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Career and Education Opportunities for Dental Hygienists in Cedar Rapids, Iowa

For those living in the Cedar Rapids, Iowa area, there are many career and education opportunities for dental hygienists. About 1,950 people are currently employed as dental hygienists in Iowa. By 2016, this is expected to grow 26% to about 2,460 people employed. This is not quite as good as the national trend for dental hygienists, which sees this job pool growing by about 36.1% over the next eight years. Dental hygienists generally clean teeth and examine oral areas, head, and neck for signs of oral disease.

Dental hygienists earn approximately $29 per hour or $62,310 yearly on average in Iowa. Nationally they average about $32 hourly or $66,570 annually. Earnings for dental hygienists are not quite as good as earnings in the general category of Dental in Iowa and not quite as good as general Dental category earnings nationally. Dental hygienists work in a variety of jobs, including: hygienist, dental nurse, and registered dental hygienist .

There is one school within twenty-five miles of Cedar Rapids where you can study to be a dental hygienist, among thirteen schools of higher education total in the Cedar Rapids area. The most common level of education for dental hygienists is an Associate's, or other 2-year degree. It will take about two years to learn to be a dental hygienist if you already have a high school diploma.

CAREER DESCRIPTION: Dental Hygienist

Dental Hygienist video from the State of New Jersey Dept. of Labor and Workforce Development

In general, dental hygienists clean teeth and examine oral areas, head, and neck for signs of oral disease. They also may educate patients on oral hygiene, take and develop X-rays, or apply fluoride or sealants.

Dental hygienists furnish clinical services and health education to further optimize and maintain the oral health of patients and the general public. They also clean calcareous deposits and stains from teeth and beneath margins of gums, using dental instruments. Equally important, dental hygienists have to feel and visually examine gums for sores and signs of disease. They are often called upon to record and review patient medical histories. They are expected to examine gums, using probes, to identify periodontal recessed gums and signs of gum disease. Finally, dental hygienists remove excess cement from coronal surfaces of teeth.

Every day, dental hygienists are expected to be able to articulate ideas and problems. They need to listen to and understand others in meetings. It is also important that they evaluate problems as they arise.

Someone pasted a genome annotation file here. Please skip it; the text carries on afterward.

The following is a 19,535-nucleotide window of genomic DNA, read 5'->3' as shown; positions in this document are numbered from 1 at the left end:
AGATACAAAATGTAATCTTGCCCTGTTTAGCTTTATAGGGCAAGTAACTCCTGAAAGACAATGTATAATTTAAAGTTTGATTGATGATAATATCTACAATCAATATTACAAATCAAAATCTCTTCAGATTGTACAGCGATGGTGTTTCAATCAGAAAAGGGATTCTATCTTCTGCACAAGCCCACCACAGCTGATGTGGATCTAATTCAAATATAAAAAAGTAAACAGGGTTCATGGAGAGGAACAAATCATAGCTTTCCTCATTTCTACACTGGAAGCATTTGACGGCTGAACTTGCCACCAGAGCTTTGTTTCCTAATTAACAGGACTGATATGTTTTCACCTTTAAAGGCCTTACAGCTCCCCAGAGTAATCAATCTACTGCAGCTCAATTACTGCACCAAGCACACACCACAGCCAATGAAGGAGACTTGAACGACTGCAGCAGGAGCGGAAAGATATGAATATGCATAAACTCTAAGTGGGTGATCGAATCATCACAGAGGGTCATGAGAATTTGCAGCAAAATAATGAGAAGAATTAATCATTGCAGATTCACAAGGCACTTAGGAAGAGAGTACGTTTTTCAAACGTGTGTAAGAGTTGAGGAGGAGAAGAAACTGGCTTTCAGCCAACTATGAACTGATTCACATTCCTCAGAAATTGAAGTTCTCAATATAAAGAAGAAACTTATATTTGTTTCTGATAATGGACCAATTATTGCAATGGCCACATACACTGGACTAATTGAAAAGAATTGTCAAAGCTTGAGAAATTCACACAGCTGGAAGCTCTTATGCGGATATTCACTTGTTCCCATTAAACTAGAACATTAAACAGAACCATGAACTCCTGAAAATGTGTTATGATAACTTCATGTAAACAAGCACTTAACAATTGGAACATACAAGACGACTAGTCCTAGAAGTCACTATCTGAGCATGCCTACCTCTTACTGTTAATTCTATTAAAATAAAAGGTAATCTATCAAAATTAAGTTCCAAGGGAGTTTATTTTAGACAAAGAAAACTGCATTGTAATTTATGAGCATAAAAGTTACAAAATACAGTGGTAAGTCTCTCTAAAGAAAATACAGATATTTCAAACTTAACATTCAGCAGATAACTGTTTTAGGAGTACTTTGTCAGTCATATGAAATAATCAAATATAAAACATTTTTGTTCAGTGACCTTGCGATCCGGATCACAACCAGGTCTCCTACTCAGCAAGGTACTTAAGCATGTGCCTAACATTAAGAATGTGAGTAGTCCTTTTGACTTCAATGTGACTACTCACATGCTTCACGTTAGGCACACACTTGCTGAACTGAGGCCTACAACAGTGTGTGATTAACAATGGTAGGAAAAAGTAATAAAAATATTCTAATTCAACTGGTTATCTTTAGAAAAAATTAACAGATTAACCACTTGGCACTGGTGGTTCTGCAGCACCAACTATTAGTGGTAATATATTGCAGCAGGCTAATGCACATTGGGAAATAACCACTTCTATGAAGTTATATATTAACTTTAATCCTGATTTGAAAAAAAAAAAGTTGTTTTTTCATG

It is important for dental hygienists to feel lymph nodes under patient's chin to uncover swelling or tenderness that could indicate presence of oral cancer. They are often called upon to maintain patient recall system. They also expose and develop x-ray film. They are sometimes expected to chart conditions of decay and disease for diagnosis and treatment by dentist. Somewhat less frequently, dental hygienists are also expected to conduct dental health clinics for community groups to augment services of dentist.

Dental hygienists sometimes are asked to apply fluorides and other cavity preventing agents to arrest dental decay. They also have to be able to administer local anesthetic agents and make impressions for study casts. And finally, they sometimes have to place and remove rubber dams and temporary restorations.

Like many other jobs, dental hygienists must be reliable and have exceptional integrity.

Similar jobs with educational opportunities in Cedar Rapids include:

  • Dentist. Diagnose and treat diseases, injuries, and malformations of teeth and gums and related oral structures. May treat diseases of nerve, pulp, and other dental tissues affecting vitality of teeth.
  • Licensed Practical Nurse. Care for ill, injured, or disabled persons in hospitals, nursing homes, and similar institutions. May work under the supervision of a registered nurse. Licensing required.
  • Nuclear Medical Technologist. Prepare, administer, and measure radioactive isotopes in therapeutic, diagnostic, and tracer studies utilizing a variety of radioisotope equipment. Prepare stock solutions of radioactive materials and calculate doses to be administered by radiologists. Subject patients to radiation. Execute blood volume, red cell survival, and fat absorption studies following standard laboratory techniques.
  • Orthodontist. Examine, diagnose, and treat dental malocclusions and oral cavity anomalies. Design and fabricate appliances to realign teeth and jaws to produce and maintain normal function and to improve appearance.